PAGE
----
Sentence Examples with the word desiccation

Since the first advent of white colonists many springs and pans and small streams have dried up, this desiccation being attributed, not so much to decreased rainfall, as to the burning off of the grass every winter, so that the water, instead of soaking in, runs off the hard, baked'ground into the larger rivers.

Possibly the ordinary processes of denudation and erosion, acting on those recent deposits which overlie the harder beds of the older series, may have much to say to these climatic changes, and the wanton destruction of forests may have assisted the efforts of nature; but it is difficult to understand the widespread desiccation of large areas of the Baluch highlands, where evidences of Arab irrigation works and of cultivation still attest to a once flourishing agricultural condition, without appealing to more rapidly destructive principles for the change.

The desiccation of the rivers of Russia has been often attributed to the steady destruction of its forests.

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Xxiii.) as to the characteristics of the former flora of the Tianshan, and the changes it has undergone in consequence of the extremely rapid desiccation of Central Asia, must be carefully borne in mind in all speculations founded upon the testimony of language as to the original home of the Aryans.

Many of the great historic movements of peoples were doubtless due to the gradual change of geographical or climatic conditions; and the slow desiccation of Central Asia has been plausibly suggested as the real cause of the peopling of modern Europe and of the medieval wars of the Old World, the theatres of which were critical points on the great natural lines of communication between east and west.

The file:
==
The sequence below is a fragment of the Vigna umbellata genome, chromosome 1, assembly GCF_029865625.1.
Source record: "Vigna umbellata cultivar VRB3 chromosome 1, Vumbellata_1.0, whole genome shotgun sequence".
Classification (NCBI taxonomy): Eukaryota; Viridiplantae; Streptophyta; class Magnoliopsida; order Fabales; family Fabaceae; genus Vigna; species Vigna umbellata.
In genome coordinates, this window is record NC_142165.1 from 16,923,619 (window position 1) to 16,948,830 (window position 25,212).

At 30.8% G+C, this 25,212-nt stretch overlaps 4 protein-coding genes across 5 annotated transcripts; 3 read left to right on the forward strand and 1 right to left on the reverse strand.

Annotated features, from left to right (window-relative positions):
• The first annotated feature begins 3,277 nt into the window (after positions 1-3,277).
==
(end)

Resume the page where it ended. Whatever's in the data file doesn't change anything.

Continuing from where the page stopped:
During their removal it is important that the roots be covered, if only to prevent desiccation by the air.

Of the highly developed civilizations which grew up and flourished in Bactria, Bokhara and Samarkand the last survivals are now undergoing rapid obliteration with the simultaneous desiccation of the rivers and lakes.

Everywhere are evidences of water and wind erosion, of desiccation and differential weathering.

In the east, the country of Kanem, the desiccation has been most marked.

The occurrence of characteristic algae at different levels constituting the zones to which reference has already been made, is probably in part an expression of the fact that different species vary in the capacity to resist desiccation from exposure.